DataONE:Notebook/ArticleCitationPractices:Analysis

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Revision as of 19:30, 2 August 2010 by Sarah Judson (Talk | contribs)
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Contents

Analysis in Progress

    • I appreciate any and all suggestions on my analysis steps and codes. I would also like input on possible visualizations.
  • Code (zip): Media:AnalysisArticleCitationPractices.zip
  • Code (open source): on github SOON!
    • My apologies again for not getting the code up sooner. I'm in the midst of transferring the code from a sloppy layout that I wouldn't wish upon anyone else to have to navigate.

Univariate Results

  • I appreciate advice on where to go from here and critiques on my "interpretation".
  • From this, I think the main interaction I will be looking at in the multivariate analysis is Journal vs. Datatype vs. Depository...these factors are potentially correlated and can hopefully be parsed out a bit better with multivariate. I plan to look at this with both my specific and broad factor classifications.

    • Sarah Judson 19:30, 2 August 2010 (EDT):I realized I forgot to explain this table. It shows the regression coefficients only for the significant factor states. Generally (depending on the reference factor state), red (negative) indicates "poor" citation quality and green (positive) indicates "good" citation quality.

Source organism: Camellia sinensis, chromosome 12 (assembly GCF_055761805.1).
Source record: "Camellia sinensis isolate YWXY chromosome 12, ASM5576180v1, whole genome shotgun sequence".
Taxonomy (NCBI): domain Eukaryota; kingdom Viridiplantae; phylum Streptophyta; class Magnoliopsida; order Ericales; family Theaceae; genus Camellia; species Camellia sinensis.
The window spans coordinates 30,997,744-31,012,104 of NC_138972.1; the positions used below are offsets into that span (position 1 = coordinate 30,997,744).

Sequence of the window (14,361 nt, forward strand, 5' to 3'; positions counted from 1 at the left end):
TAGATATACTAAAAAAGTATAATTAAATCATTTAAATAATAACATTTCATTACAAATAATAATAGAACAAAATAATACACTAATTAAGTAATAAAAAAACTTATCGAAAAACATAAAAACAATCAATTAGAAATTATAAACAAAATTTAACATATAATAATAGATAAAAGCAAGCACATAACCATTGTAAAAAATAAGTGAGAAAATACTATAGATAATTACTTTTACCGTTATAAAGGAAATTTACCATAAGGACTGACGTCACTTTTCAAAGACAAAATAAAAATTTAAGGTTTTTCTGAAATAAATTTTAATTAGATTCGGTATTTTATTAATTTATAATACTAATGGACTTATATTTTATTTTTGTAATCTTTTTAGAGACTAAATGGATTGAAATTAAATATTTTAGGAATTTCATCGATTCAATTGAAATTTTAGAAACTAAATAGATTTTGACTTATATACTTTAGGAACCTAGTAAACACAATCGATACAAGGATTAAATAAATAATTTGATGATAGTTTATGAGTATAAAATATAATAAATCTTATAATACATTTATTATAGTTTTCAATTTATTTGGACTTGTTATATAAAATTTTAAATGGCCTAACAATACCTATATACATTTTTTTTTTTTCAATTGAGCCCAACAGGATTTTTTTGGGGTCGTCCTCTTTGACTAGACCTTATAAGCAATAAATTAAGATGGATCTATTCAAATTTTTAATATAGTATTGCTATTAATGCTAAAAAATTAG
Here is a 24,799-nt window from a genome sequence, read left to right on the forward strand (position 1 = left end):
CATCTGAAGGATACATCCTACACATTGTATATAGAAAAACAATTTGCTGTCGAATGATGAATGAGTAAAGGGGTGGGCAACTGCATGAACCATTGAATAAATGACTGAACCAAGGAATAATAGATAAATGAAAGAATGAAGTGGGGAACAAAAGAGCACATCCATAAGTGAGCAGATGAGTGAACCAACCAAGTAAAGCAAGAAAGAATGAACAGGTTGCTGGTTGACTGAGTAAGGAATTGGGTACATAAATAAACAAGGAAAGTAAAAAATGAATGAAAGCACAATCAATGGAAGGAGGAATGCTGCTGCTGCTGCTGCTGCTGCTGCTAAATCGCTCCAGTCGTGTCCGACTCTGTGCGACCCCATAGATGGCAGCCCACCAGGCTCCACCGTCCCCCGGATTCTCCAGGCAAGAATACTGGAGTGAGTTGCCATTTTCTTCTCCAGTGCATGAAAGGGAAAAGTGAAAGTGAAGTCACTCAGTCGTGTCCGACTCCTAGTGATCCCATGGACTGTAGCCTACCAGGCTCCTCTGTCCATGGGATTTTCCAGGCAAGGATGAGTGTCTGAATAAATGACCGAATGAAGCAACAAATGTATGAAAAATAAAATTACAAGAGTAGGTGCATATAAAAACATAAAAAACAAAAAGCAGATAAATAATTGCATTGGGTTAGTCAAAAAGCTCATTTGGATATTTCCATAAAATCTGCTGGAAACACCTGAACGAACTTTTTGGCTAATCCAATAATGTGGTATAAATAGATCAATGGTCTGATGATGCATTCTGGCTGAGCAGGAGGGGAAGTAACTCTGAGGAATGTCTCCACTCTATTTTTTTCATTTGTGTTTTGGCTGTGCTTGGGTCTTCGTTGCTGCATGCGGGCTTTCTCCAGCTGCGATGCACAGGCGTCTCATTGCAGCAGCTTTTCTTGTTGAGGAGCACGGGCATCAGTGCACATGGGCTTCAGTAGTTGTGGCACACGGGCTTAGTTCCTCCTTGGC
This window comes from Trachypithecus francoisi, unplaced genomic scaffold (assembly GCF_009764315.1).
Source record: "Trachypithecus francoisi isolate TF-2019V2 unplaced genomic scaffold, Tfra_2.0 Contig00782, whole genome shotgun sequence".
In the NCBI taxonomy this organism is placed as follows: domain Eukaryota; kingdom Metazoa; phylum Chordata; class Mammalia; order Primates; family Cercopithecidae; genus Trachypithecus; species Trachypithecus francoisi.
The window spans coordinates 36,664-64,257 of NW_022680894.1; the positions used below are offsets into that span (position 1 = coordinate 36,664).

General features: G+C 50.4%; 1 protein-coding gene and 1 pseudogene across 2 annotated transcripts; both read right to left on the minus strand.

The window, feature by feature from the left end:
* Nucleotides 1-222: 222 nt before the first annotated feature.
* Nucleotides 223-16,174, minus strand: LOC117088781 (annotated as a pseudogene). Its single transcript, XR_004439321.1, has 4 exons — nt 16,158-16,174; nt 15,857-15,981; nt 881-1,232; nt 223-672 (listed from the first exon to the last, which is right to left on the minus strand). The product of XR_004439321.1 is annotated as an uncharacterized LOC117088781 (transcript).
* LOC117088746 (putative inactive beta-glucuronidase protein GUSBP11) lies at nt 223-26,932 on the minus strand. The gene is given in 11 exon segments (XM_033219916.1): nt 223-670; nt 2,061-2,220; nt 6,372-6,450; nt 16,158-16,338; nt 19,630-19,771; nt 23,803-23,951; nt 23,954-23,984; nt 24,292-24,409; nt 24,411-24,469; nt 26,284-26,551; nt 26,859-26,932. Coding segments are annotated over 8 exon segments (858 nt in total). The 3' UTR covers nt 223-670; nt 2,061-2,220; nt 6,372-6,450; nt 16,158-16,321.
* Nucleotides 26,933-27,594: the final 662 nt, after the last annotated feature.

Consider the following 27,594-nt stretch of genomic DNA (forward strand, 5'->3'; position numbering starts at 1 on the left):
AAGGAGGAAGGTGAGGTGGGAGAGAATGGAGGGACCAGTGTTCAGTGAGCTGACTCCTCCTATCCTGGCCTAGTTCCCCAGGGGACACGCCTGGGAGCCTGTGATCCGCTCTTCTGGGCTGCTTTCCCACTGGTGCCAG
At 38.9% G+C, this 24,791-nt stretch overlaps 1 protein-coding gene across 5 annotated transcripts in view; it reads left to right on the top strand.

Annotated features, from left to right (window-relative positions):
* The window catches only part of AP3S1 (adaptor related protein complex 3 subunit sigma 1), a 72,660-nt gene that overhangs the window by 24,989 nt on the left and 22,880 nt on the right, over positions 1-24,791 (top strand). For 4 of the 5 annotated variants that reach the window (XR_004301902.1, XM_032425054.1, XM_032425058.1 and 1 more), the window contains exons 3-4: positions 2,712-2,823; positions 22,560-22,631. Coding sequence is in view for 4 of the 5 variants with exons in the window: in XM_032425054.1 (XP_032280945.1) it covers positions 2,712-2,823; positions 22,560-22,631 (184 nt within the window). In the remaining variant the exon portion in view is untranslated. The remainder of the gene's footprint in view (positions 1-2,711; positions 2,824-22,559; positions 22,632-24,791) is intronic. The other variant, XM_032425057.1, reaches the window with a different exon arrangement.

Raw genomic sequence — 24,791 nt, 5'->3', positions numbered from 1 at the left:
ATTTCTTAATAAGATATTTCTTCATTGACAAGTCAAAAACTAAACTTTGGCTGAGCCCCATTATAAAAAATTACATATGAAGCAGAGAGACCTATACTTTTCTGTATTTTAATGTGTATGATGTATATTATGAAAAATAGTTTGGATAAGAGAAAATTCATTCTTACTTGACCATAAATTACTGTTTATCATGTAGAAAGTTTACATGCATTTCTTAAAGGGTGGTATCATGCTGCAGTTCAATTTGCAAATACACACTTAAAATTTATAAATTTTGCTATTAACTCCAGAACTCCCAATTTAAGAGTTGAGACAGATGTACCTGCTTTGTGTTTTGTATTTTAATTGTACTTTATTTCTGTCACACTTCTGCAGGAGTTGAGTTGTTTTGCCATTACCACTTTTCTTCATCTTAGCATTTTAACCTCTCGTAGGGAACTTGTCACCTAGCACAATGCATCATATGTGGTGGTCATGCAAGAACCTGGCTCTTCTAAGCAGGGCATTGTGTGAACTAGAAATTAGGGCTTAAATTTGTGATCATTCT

• See Statistics Summary (Excel)-->Sheet:Univariate-->Column:AH Row:81 for my preliminary interpretation of the results and my resulting analysis plans.

    • Most metrics in both sharing and reuse indicate significant trends in Journal, Depository, and Datatype
    • My apologies for the blurry pictures....original tables can be viewed by downloading Statistics Summary (Excel).

Multivariate Results

  • Investigation of the interaction between journal, data type, and depository.

  • Like the table in univariate results, this table shows the regression coefficients only for the significant factor states.
  • I investigated both specific and broad factor classifications. I plan to rely mostly on the specific factor classifications.

  • Depository is the only significant factor across all categories.

Preliminary Analysis

Outlined plan

  • emphasis on: is quality data reuse/sharing happening + HOW is data reuse/sharing happening
  • Criteria (reuse)
    • attribution
      • x percent cited original data authors in the biblio (attribution)
      • x percent of above were reuses of personal data (figure out a way to discern without credit to original authors (previous review) vs. previous study)
        • self reuses typically indicated in "Aquired" column, but should also be a combo of "How cited" = au and "Biblio" = 0
    • acquirement/resolvability
      • x percent mentioned the depository (acquirement)
      • x percent give accession (acquirement)
      • x percent only depository, x percent only accession
      • x percent both
    • if these correlate to journal or datatype (and maybe open access)
    • stats = Anova: of percent (total?) YN vs. journal/datatype
    • how this has changed/improved by journal from 2000 to 2010 (and in more detail from 2005-2010 in amnat/sysbio)
  • Scoring (reuse)
    • resolvable (depository + accession)
    • attribution (author year + accession + biblio, not self) - i.e. gives credit to the author and the data
    • ideal = resolvable + attribution
    • meets journal/depository recommendations
    • stats = ordinal regression/loglinear model (score vs. journal/datatype)